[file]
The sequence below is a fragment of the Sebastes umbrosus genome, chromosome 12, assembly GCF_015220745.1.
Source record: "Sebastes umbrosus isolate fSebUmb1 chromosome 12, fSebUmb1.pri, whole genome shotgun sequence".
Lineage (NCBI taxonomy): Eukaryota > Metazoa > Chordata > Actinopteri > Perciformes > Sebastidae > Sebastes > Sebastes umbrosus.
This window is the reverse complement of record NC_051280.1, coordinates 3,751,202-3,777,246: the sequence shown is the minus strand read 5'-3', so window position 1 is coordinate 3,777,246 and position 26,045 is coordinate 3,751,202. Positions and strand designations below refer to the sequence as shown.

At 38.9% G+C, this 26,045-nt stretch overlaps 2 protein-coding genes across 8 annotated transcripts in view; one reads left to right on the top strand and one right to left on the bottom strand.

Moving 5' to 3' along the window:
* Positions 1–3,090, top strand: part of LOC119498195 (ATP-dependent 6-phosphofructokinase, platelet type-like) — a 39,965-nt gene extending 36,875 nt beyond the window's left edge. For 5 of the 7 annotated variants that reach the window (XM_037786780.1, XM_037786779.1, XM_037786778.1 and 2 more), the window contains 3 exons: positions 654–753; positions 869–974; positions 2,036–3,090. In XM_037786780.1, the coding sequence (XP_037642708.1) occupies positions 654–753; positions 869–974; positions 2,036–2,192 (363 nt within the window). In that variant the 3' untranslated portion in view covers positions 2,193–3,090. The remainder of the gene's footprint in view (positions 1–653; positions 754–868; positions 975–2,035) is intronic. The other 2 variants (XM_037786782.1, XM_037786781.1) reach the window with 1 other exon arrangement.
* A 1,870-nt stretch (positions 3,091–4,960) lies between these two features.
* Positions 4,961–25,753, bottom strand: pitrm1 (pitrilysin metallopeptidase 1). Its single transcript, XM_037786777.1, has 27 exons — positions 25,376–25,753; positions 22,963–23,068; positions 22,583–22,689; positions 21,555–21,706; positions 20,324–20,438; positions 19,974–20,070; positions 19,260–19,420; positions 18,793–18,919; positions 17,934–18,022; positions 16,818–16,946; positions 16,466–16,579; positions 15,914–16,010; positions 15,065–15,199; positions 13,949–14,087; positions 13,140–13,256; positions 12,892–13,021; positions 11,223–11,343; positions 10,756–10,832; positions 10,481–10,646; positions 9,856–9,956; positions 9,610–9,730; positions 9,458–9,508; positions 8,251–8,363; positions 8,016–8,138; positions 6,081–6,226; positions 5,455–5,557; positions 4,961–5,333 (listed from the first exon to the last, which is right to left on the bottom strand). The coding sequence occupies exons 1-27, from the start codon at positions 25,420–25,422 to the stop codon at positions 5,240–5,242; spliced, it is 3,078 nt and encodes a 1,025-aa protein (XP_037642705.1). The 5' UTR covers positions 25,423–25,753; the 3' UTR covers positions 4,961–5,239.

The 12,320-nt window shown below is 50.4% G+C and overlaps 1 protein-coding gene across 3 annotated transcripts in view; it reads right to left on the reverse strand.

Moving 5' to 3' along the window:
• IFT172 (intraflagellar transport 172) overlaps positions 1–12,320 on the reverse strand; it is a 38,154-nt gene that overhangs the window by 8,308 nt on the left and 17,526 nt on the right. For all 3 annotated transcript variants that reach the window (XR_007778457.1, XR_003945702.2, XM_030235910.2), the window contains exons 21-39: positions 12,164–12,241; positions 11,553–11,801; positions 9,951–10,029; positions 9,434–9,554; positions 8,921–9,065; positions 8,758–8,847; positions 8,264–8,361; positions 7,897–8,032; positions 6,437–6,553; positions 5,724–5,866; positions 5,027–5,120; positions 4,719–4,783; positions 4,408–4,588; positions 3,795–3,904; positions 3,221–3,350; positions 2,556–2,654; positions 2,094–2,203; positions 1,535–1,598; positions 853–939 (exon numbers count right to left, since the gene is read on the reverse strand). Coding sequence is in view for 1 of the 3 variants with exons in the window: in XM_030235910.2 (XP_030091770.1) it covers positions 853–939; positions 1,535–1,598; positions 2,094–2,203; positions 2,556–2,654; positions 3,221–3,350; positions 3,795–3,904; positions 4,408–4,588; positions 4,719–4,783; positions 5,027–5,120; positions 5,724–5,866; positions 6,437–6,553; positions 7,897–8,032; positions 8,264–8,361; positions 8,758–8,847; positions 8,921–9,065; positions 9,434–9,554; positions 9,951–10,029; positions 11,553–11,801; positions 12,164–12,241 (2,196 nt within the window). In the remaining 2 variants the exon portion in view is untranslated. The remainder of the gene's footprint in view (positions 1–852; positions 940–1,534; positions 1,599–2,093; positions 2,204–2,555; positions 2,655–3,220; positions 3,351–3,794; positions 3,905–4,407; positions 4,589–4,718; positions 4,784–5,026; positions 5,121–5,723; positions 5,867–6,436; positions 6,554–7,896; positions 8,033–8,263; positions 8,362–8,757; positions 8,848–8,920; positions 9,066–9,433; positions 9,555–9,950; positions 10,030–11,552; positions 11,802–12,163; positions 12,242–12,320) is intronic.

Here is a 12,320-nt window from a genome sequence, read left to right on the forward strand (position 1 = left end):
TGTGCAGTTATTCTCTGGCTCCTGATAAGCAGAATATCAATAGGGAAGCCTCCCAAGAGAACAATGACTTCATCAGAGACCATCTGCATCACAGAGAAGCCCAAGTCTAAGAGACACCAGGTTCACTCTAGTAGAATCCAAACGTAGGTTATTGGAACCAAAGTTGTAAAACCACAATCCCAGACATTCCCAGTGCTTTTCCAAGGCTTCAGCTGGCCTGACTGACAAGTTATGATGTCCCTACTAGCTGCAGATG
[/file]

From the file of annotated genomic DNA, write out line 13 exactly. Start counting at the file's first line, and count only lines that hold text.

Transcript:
Here is a 12,320-nt window from a genome sequence, read left to right on the forward strand (position 1 = left end):